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The Crab Place In The News
The Wall Street Journal
A Crab Cake for All Seasons
Wall Street Journal
September 29, 2006
By CHARLES PASSY
Crabs are traditionally a summertime food, when varieties like the Maryland blue are at their peak. But many diners are eating them year-round in another form: the crab cake.
These patties, made from little more than crab meat, filler (mostly bread crumbs or crackers) and a few spices, have long been a regional favorite in Maryland. Specialty mail-order retailers say that business is up across the country. Chesapeake Bay Crab Cakes & More, a Baltimore company, says it sold five million crab cakes last year, including on the QVC shopping network. Sales have recently been growing 40% annually. Smaller vendors are also finding success: The Crab Place, based in Crisfield, Md., says it has shipped its crab cakes to all 50 states. Annual sales of the product have risen 33%, to about $300,000, in the past year.
Using Imports
While many gourmets rank the Maryland blue crab as the sweetest source for the cake, vendors are substituting imported meat to keep up with year-round demand. "We use as much Maryland meat as we can," says Steve Cohen, chief executive of Astral Foods, the parent company of Chesapeake Bay. Still, he adds that the company supplements crab from sources world-wide. Could a frozen, uncooked mail-order crab cake do the Old Line State justice? We tested the offerings from five online vendors to find out. The cakes all needed to be cooked in the oven or in a frying pan -- the method and cooking times varied slightly with each vendor, but the process was simple enough for all. Then we set the finished products in front of the two toughest judges we could find: Leslie and Kristi, two native Marylanders with plenty of crab-cake experience under their belts.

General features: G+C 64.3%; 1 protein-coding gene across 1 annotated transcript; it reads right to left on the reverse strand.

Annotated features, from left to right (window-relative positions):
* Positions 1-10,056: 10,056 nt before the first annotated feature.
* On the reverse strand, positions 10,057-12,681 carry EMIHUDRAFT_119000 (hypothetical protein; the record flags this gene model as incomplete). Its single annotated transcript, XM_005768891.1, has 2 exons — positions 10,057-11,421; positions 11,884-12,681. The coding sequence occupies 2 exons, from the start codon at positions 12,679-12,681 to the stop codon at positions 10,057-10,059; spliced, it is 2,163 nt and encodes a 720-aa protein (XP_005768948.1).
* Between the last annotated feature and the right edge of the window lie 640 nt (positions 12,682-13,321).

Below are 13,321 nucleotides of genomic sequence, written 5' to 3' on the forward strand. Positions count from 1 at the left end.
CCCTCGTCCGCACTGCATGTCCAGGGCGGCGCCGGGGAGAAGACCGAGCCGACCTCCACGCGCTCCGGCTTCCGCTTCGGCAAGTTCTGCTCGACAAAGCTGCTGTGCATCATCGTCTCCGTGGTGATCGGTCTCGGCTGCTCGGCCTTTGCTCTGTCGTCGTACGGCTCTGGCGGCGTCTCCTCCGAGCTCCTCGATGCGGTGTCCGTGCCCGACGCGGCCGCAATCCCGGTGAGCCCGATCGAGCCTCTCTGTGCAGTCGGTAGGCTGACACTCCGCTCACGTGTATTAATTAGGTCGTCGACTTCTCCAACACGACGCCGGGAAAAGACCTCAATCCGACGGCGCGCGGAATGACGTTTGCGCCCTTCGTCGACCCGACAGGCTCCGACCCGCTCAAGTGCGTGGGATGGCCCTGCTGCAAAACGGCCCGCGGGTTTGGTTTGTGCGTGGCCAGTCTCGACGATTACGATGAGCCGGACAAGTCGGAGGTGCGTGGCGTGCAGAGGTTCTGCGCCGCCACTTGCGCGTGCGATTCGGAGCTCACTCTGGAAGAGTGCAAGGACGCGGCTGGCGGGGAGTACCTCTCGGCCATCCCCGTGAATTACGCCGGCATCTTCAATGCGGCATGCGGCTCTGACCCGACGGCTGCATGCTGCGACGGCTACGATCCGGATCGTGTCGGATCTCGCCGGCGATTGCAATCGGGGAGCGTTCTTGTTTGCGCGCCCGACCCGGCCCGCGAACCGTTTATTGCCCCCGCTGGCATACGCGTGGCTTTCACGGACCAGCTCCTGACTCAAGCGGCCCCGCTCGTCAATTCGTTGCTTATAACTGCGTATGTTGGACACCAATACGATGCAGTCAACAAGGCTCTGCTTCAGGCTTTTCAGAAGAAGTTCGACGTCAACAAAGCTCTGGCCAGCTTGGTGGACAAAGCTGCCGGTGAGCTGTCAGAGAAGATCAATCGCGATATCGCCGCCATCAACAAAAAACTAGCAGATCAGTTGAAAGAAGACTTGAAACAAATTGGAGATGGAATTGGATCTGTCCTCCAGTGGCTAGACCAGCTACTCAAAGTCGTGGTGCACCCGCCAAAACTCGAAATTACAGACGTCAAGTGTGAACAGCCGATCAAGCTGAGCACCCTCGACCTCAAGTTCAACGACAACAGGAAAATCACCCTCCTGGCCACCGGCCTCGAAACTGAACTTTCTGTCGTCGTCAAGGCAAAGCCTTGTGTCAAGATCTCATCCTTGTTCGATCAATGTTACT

The Crab Place's entry, at $70 for six, garnered higher marks. "I see the crab!" said Kristi. But there was some debate as to what piece of the crab we were seeing. Leslie thought the recipe relied a little too much on the stringier backfin variety rather than the succulent lump kind, though the meat was still deemed "flavorful."
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